Puerto Rico Triumph
By Germán Luis Collazo Tirado
The story begins sometime around January of 1971. I was taking my girlfriend back to her house. We were both college kids, young and reckless, and chatting away, when a yellow streak in my peripheral vision caught my attention. That’s when I saw it, the most beautiful car I had ever seen, a light yellow TR4A. Instant infatuation. Later that day, I felt an obligation to take a drive down the same street. I needed to know what I could do to have this car. I talked with the owner, asked him everything I could about the vehicle, and then casually asked, “How much are you selling it for?” “It’s not for sale,” was his answer. I was disheartened, but only momentarily. From then on I made a point to always drive down that same street on the way to pick up my girlfriend. In time I developed a friendship with the owner. Lady Luck took an interest in my plight. One pivotal day, after visiting the car once more, I struck gold. The owner walked and talked differently, something was off. Finally, he said with a sigh, “I’m selling it. I need the money to buy…” That’s all I needed to hear. My mind sprang into action. I asked, “How much?” I was a college student, and a rather new one. I didn’t have that much money to begin with. He was asking for $2,500. I had $2,000 to my name. I told him I would come by later, and decided to think on the best course of action. I called upon a friend for help. I gave him all my money, and told him to come back with the car, no matter how much it cost me. He left, but while he was gone, I began to reflect on my current situation. I was reminded of grade school days, when if you had a crush on someone you would send your friend to talk to them first, rather than do it yourself. A few hours later, I heard a strong rumble at my gate, and a familiar yellow car going up my driveway. My friend stepped out of the car, $200 dollars in hand. From that point on, I became “un fiebru,” someone obsessed with classic cars.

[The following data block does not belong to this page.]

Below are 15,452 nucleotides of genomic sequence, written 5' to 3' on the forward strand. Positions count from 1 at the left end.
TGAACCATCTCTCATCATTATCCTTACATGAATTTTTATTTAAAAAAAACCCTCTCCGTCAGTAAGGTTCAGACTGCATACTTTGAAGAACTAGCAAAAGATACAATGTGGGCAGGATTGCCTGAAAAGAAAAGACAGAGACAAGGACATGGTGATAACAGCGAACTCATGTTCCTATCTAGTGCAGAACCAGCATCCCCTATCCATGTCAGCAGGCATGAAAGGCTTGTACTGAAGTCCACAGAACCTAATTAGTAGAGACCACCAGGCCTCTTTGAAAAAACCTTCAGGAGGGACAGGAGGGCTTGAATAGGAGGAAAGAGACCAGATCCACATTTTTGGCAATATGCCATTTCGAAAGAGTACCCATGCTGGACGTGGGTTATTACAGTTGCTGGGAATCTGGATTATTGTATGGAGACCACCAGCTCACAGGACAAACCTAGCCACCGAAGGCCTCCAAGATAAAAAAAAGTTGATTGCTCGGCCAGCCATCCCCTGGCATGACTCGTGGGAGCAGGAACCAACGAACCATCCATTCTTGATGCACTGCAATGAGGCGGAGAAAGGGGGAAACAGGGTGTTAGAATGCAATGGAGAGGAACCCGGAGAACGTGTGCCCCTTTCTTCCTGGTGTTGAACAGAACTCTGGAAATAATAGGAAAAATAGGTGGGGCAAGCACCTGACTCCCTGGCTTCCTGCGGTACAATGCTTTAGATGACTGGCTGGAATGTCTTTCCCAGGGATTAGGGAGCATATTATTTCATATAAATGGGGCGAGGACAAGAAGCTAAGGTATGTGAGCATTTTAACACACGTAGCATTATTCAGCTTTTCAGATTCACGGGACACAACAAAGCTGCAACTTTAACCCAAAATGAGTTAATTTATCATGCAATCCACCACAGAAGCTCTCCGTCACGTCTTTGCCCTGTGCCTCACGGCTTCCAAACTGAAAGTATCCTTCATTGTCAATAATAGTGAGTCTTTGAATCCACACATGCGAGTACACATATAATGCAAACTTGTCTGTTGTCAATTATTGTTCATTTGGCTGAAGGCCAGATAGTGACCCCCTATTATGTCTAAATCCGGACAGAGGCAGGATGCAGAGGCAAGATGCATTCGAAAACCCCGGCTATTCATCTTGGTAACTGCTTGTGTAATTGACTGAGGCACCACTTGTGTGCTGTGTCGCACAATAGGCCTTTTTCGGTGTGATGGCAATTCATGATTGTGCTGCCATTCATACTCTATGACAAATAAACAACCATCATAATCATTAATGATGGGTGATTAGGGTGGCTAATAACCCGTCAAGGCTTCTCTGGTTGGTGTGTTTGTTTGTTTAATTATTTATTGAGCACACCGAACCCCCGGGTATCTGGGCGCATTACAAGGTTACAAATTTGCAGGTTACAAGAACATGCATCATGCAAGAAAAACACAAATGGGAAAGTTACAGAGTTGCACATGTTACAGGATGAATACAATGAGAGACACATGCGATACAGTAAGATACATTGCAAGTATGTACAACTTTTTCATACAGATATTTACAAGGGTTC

My name is Germán Luis Collazo Tirado, I am 68 years old, and am a resident of the town of San Germán, located on the west side of the island of Puerto Rico. Two years after finishing high school I was drafted into the US Army. I wasn’t exactly ready for it, but I was obligated to go nonetheless, despite not knowing the English language. I took basic training at Fort Jackson in South Carolina, and then infantry training at Fort Ord in California, where I stayed for seven months. I was then transferred to Korea, where I completed my two required service years in 1970. Since buying my TR4A in 1971, we’ve visited almost all 78 towns on the island, and we’ve been driving together for over 500,000 miles. We’ve been together for 45 years now, and I have never regretted owning it. We’ve had a long journey together. We were both present at the first ever auto show on the island, in 1971. It was small, only about 40 cars were on display, and only myself and one other gentleman still own our cars.
In 1976, I married for the first time. The TR4A took my wife and I from the church to the wedding reception, and took us to our honeymoon as well.25 years later, in 2001, my daughter Suellen and her husband Joel, repeated the wedding day ride. One of the major newspapers of the island picked up the story, and dubbed the car “El Triunfo que paseó a dos novias” or, “The Triumph that paraded two brides.”